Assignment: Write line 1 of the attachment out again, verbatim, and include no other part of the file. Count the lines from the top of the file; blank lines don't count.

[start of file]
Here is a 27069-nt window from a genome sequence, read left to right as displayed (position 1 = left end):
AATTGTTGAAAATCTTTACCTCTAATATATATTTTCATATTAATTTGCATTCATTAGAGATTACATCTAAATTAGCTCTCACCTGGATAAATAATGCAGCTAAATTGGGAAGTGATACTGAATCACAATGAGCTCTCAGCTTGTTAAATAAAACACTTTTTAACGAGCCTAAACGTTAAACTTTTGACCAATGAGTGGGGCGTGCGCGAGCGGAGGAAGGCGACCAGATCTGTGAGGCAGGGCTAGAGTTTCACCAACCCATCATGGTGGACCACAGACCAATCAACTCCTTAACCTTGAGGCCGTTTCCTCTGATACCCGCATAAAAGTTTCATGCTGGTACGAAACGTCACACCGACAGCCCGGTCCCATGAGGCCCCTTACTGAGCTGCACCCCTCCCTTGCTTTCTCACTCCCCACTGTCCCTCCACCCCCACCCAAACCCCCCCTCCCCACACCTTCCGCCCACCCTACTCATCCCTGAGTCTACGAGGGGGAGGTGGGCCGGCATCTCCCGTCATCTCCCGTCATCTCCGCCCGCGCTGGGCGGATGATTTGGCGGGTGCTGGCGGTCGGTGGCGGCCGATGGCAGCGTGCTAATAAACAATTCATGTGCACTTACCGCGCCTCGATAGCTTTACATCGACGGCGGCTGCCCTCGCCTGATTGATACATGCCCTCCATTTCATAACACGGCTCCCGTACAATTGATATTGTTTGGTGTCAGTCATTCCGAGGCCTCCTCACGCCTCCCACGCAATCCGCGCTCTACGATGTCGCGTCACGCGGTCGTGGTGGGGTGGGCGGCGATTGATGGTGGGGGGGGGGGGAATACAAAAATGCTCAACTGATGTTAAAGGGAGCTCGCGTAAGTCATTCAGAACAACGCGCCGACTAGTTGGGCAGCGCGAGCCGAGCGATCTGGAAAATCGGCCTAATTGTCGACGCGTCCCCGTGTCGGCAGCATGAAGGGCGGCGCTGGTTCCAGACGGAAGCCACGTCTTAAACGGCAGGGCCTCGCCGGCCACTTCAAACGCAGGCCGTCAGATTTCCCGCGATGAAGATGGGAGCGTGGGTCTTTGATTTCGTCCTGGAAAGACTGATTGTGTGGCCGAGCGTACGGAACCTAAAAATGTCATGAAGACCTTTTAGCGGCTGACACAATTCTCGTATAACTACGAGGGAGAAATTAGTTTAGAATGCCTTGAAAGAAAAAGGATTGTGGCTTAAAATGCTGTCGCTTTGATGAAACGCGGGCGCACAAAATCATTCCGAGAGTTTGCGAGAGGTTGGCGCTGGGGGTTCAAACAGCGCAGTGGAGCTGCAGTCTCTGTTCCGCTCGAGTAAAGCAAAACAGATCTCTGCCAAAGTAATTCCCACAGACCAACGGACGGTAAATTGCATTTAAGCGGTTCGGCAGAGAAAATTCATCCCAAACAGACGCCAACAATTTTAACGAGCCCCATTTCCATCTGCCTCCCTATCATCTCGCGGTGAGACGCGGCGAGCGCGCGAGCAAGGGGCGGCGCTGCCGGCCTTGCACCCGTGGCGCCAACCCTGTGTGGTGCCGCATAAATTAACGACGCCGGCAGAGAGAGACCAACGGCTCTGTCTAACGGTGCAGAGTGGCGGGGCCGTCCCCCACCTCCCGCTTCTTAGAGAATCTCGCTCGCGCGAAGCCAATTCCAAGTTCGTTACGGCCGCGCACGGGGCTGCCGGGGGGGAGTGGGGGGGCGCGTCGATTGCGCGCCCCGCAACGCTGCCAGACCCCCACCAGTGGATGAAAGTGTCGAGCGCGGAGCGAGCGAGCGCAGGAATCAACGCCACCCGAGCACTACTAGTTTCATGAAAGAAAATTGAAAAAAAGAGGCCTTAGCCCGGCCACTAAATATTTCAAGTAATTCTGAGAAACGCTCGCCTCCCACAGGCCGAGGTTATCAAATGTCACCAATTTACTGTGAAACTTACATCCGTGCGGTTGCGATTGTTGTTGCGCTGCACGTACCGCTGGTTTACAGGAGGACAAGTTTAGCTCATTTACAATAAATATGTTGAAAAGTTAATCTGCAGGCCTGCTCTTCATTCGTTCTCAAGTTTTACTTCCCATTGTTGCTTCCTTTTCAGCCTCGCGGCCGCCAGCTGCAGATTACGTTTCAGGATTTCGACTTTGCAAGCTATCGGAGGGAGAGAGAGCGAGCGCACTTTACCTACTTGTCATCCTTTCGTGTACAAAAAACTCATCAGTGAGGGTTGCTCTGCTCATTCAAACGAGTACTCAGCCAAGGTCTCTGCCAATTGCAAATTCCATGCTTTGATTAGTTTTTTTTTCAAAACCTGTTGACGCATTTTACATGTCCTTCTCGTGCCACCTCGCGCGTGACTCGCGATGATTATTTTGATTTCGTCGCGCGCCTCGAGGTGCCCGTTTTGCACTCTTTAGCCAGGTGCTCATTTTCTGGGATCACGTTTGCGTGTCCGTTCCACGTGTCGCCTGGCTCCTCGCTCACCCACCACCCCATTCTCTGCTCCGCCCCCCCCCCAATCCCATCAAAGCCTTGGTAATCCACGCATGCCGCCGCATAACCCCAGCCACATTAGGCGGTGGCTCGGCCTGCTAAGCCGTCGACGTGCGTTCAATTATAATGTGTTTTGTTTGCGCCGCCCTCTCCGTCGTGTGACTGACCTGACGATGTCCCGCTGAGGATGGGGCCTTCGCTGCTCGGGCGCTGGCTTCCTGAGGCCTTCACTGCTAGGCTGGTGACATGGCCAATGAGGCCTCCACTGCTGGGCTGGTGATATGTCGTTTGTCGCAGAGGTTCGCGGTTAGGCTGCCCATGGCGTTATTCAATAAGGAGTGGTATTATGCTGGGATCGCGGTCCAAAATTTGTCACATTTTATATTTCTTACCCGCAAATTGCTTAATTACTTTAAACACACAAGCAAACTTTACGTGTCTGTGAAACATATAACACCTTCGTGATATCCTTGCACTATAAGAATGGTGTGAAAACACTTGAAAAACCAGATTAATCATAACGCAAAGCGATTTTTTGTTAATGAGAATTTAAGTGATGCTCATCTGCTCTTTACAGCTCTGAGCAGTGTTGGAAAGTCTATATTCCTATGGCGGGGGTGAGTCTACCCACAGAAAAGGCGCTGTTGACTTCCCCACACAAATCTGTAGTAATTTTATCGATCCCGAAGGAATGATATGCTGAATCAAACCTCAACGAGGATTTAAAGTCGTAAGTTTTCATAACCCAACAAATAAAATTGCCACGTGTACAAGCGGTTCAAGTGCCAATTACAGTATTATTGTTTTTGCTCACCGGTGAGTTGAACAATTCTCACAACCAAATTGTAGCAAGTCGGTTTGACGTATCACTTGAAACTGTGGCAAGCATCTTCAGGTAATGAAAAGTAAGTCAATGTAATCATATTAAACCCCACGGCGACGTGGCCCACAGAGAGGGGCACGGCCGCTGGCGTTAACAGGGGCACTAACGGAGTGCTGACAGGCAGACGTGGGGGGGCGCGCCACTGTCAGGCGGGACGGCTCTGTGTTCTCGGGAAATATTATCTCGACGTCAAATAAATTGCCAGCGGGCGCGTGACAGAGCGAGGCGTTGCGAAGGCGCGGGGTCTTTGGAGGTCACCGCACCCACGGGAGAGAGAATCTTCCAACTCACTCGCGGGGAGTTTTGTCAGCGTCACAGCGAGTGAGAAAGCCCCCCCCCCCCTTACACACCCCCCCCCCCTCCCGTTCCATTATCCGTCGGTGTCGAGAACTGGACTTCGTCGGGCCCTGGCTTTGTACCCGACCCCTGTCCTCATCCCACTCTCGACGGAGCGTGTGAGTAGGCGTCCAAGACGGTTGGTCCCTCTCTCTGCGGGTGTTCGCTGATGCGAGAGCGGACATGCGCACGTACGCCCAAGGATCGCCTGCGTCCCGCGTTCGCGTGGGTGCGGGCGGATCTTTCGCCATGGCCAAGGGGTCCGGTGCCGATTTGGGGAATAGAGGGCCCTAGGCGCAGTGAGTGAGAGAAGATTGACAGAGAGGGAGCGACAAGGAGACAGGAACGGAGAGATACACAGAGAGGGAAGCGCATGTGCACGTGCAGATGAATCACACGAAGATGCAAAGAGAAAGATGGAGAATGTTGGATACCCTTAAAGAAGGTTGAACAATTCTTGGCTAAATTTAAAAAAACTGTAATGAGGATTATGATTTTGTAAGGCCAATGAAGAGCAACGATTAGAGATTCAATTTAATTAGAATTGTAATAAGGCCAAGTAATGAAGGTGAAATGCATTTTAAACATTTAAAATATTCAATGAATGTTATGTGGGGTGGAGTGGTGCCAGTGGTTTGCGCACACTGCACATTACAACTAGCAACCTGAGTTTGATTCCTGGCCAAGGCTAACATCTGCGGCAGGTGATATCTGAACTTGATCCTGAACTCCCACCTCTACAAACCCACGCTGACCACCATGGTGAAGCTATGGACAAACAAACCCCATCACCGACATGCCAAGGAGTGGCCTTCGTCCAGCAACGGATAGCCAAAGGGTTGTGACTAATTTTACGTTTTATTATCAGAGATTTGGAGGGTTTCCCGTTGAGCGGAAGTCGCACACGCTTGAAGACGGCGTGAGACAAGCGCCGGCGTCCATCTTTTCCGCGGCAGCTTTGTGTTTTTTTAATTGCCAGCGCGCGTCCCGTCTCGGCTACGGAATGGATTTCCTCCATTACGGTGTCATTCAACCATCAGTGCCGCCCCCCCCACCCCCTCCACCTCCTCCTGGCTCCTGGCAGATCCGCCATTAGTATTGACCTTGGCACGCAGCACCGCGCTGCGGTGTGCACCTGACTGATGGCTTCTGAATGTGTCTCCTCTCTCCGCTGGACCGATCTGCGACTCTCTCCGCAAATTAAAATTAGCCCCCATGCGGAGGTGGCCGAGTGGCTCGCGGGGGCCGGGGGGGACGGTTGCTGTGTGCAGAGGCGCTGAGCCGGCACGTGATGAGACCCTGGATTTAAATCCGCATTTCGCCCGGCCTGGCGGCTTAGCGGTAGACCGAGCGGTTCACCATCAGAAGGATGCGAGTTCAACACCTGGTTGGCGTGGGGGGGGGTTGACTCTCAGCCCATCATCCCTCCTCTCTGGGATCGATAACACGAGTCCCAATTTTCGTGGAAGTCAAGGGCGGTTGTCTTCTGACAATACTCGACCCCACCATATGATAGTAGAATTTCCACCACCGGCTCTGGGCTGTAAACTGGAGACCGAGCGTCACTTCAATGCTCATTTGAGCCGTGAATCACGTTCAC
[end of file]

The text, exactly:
Here is a 27069-nt window from a genome sequence, read left to right as displayed (position 1 = left end):